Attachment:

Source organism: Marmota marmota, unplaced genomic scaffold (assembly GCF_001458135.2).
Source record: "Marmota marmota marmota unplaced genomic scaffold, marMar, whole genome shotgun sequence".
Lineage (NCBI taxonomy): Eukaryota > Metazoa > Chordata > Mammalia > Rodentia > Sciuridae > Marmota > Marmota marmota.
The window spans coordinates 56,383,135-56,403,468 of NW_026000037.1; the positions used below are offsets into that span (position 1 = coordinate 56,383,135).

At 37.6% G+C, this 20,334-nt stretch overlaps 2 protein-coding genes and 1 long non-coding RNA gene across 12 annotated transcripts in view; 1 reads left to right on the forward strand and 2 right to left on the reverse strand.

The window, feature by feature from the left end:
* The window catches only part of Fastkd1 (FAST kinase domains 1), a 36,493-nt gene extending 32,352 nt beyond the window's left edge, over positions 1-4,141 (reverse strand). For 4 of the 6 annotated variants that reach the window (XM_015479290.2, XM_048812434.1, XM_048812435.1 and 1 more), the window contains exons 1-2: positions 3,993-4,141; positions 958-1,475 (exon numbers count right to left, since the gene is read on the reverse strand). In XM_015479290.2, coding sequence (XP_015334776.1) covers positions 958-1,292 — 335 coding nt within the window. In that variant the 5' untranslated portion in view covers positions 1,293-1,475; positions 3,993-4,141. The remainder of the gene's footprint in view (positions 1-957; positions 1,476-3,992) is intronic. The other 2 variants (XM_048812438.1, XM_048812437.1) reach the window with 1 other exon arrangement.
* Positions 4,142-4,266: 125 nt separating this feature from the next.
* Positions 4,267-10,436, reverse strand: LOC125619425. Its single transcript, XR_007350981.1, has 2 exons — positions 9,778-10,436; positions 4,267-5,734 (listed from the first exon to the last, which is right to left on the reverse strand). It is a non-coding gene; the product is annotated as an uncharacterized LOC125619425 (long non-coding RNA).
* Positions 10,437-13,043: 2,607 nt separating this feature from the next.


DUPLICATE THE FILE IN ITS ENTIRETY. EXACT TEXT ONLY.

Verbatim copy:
Source organism: Marmota marmota, unplaced genomic scaffold (assembly GCF_001458135.2).
Source record: "Marmota marmota marmota unplaced genomic scaffold, marMar, whole genome shotgun sequence".
Lineage (NCBI taxonomy): Eukaryota > Metazoa > Chordata > Mammalia > Rodentia > Sciuridae > Marmota > Marmota marmota.
The window spans coordinates 56,383,135-56,403,468 of NW_026000037.1; the positions used below are offsets into that span (position 1 = coordinate 56,383,135).

At 37.6% G+C, this 20,334-nt stretch overlaps 2 protein-coding genes and 1 long non-coding RNA gene across 12 annotated transcripts in view; 1 reads left to right on the forward strand and 2 right to left on the reverse strand.

The window, feature by feature from the left end:
* The window catches only part of Fastkd1 (FAST kinase domains 1), a 36,493-nt gene extending 32,352 nt beyond the window's left edge, over positions 1-4,141 (reverse strand). For 4 of the 6 annotated variants that reach the window (XM_015479290.2, XM_048812434.1, XM_048812435.1 and 1 more), the window contains exons 1-2: positions 3,993-4,141; positions 958-1,475 (exon numbers count right to left, since the gene is read on the reverse strand). In XM_015479290.2, coding sequence (XP_015334776.1) covers positions 958-1,292 — 335 coding nt within the window. In that variant the 5' untranslated portion in view covers positions 1,293-1,475; positions 3,993-4,141. The remainder of the gene's footprint in view (positions 1-957; positions 1,476-3,992) is intronic. The other 2 variants (XM_048812438.1, XM_048812437.1) reach the window with 1 other exon arrangement.
* Positions 4,142-4,266: 125 nt separating this feature from the next.
* Positions 4,267-10,436, reverse strand: LOC125619425. Its single transcript, XR_007350981.1, has 2 exons — positions 9,778-10,436; positions 4,267-5,734 (listed from the first exon to the last, which is right to left on the reverse strand). It is a non-coding gene; the product is annotated as an uncharacterized LOC125619425 (long non-coding RNA).
* Positions 10,437-13,043: 2,607 nt separating this feature from the next.